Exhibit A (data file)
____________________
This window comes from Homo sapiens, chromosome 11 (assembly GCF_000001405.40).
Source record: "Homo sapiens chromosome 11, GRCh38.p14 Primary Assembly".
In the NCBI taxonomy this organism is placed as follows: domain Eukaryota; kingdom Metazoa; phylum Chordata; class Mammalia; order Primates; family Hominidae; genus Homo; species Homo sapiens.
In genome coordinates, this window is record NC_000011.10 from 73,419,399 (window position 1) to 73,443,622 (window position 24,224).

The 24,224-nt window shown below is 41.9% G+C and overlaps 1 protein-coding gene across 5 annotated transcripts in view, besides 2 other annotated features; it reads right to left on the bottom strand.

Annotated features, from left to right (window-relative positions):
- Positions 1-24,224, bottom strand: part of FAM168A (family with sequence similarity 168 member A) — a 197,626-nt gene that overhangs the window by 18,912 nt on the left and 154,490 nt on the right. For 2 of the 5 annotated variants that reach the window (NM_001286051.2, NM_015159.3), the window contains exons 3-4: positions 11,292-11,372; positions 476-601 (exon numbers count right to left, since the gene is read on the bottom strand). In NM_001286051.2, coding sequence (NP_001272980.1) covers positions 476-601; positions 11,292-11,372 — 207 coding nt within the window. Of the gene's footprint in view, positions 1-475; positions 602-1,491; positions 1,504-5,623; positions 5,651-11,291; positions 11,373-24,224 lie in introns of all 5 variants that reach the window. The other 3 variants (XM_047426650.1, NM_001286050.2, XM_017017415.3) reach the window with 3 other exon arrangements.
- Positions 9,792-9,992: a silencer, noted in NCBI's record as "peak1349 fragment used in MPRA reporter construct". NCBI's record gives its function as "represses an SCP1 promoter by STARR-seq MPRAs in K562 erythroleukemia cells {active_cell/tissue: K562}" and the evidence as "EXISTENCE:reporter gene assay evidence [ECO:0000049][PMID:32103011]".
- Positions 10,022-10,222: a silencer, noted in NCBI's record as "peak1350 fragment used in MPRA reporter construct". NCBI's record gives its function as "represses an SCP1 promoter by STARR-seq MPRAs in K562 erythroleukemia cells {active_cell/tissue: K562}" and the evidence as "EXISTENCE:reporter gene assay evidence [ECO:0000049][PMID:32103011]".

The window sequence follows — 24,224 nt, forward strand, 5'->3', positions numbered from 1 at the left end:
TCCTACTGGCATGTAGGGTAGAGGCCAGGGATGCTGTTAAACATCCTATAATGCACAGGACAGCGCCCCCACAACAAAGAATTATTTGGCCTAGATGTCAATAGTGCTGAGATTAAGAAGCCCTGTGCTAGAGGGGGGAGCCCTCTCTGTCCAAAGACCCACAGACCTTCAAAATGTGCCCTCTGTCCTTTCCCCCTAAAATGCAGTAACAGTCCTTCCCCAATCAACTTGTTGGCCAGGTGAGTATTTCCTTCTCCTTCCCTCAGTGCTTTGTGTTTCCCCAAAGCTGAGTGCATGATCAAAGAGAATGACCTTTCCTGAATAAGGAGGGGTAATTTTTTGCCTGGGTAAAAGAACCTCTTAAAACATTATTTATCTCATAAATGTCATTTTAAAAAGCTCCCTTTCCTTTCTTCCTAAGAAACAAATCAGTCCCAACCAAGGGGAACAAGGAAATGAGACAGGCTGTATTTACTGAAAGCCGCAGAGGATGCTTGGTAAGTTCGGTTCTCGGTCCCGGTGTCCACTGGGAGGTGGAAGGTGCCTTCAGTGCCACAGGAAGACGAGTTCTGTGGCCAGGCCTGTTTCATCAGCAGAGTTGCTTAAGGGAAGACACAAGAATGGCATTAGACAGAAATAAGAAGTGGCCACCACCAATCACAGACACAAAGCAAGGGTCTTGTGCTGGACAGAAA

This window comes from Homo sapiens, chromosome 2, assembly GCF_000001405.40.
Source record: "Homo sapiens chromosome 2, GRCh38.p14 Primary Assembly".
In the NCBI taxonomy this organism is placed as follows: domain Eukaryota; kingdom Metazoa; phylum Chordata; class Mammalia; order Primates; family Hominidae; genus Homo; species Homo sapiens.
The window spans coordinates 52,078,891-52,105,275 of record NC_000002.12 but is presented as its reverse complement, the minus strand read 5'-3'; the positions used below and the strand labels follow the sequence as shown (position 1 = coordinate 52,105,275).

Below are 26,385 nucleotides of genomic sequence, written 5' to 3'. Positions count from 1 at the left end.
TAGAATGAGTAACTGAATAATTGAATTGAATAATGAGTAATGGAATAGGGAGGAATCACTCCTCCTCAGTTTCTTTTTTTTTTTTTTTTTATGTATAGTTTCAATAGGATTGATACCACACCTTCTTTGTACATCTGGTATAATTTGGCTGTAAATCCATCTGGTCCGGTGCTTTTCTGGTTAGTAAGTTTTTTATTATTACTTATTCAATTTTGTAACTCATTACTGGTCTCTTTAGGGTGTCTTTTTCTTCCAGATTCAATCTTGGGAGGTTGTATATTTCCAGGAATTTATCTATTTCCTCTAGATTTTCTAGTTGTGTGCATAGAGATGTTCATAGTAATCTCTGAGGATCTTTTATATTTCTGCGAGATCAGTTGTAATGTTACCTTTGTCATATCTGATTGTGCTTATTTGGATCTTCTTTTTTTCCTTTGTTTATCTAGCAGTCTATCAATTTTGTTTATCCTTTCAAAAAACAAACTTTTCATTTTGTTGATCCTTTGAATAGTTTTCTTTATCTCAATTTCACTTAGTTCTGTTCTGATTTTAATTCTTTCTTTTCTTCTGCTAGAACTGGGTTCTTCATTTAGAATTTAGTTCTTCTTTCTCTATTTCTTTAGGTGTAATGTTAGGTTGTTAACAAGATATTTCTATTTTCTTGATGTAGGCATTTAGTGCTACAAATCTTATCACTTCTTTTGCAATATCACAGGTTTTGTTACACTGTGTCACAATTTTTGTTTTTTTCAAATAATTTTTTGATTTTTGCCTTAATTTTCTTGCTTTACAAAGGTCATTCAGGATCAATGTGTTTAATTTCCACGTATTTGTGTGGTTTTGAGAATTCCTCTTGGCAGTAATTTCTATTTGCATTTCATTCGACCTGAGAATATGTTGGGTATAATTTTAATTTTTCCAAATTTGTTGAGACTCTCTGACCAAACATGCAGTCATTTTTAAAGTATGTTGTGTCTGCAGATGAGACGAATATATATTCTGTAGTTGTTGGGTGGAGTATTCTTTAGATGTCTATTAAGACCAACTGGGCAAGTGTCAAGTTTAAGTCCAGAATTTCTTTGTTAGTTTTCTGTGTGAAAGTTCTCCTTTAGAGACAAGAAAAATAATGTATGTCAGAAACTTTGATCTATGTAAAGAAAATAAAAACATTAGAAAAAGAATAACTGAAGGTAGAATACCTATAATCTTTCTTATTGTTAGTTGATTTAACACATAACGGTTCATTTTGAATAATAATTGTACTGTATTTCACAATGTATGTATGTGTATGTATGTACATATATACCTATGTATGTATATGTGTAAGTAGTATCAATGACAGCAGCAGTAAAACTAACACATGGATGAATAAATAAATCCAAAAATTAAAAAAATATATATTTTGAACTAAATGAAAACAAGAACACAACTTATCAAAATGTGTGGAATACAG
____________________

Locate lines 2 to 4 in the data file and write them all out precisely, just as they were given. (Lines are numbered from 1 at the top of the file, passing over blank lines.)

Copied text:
Source record: "Homo sapiens chromosome 11, GRCh38.p14 Primary Assembly".
In the NCBI taxonomy this organism is placed as follows: domain Eukaryota; kingdom Metazoa; phylum Chordata; class Mammalia; order Primates; family Hominidae; genus Homo; species Homo sapiens.
In genome coordinates, this window is record NC_000011.10 from 73,419,399 (window position 1) to 73,443,622 (window position 24,224).